By Katie Montgomery
The last thing that Anne Garwig would describe herself as is a political junkie. But, she does love Senator Bernie Sanders, and his underdog story has people like Garwig excited that he just might be able to win the presidential nomination at the Democratic National Convention.
“Most of us who knew who he was when he was just starting out didn’t have any hope that any of this was going to happen. It seemed like a real long shot,” Garwig said. “It still feels kind of like a dream that people have been so into what he’s been saying.”
This isn’t the first time a Democratic candidate has captured the attention of young and politically disinterested Americans. Paul Sracic, chair of the department of politics and international relations, said it was this kind of youth support that propelled Obama to success in 2008.
“By incredible margins, [18 to 29-year-olds] favored Barack Obama in 2008 in Iowa,” he said. “Bernie Sanders has the same kind of margins right now. It’s Obama-like.”
Unfortunately for Sanders, the age group that supports him the most is the least likely to get politically involved, let alone vote. If Sanders can get younger Americans excited about politics, like Garwig is, Sracic said he may have a shot at a presidential nomination.
Becoming a delegate is not glamorous or well publicized, Garwig said. As long as someone is a registered Democrat or independent in the 13th Congressional District, they can submit application paperwork to the candidate of choice’s staff for approval. After that, it’s a two-minute speech at the local caucus to try and win votes from the attendees, who elect four male delegates and four female delegates to represent each of the Democratic candidates at the Convention. Garwig glided through the process and was the first woman chosen to represent Sanders.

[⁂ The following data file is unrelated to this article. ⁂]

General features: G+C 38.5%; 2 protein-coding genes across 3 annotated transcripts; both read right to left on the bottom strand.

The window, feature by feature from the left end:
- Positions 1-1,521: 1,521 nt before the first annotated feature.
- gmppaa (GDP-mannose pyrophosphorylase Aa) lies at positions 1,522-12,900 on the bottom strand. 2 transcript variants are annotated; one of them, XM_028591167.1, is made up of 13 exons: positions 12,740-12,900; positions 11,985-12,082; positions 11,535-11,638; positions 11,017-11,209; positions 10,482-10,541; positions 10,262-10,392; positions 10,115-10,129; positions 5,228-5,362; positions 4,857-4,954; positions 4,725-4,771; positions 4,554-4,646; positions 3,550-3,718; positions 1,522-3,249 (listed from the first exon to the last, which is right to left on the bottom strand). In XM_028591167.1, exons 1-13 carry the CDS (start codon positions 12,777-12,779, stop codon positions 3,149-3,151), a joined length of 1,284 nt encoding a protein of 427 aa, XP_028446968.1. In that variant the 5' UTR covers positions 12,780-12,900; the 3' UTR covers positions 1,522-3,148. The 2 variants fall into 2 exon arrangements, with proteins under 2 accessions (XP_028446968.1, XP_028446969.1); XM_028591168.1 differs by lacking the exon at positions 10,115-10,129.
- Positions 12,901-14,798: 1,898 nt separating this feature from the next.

Unlike the Republican Party, which relies on a winner-take-all system for sending delegates to its National Convention, the Democrats use proportional representation — and the order the delegates were elected in at the local caucus matters.
“If Bernie wins 75 percent of the 13th District, the top 75 percent of his delegates go,” Garwig said. “Hopefully, yes, I will be there. But it’s not a given.”
Because of this, the Republicans are able to settle on a final candidate much sooner than the Democrats, but the Democratic nomination is usually still known before the Convention.
That may not be the case this year if Sanders is able to compete with Sen. Hillary Clinton by receiving strong support from younger Americans.
“We haven’t had an exciting convention in a very long time. We could this year,” Sracic says.
Like Obama in 2008, Sanders may have to rely on the power of super delegates — elected officials and party leaders who do not represent a district — to win the nomination.
“That’s what the super delegates are there for,” Sracic said. “They, in the end, simply want to pick the most electable candidate.”
Even though Sanders is getting younger Americans excited and involved in politics, Sracic doesn’t know if that will be enough to convince the super delegates to bet on him. He said that young people, historically, don’t vote, even if they care about a politician. Polling numbers and approval ratings do not always translate into actual voting margins, he cautioned.
“The super delegates are only going to start to make a difference if the candidates are close,” he said. “We don’t know if it’s going to be a race yet . . . Whether Sanders can do the same thing that Obama did and drive that youth turnout, we’ll see.”
Garwig, however, is hopeful that politics are changing in the U.S., and that this kind of youth involvement and interest will become a new norm for American politics.
“[Bernie’s popularity] is probably a sign of a shift that some may think is a fluke, but I think we’re moving into a new way of choosing candidates,” she said.
Regardless of the Convention’s outcome, Garwig thinks that Sanders has already done a lot of good by proving to the nation that being a progressive is not a bad thing.
“I think this is giving people a new opportunity to be more comfortable with [being a progressive],” she said. “I think that’s a trend that we’re going to see going forward.”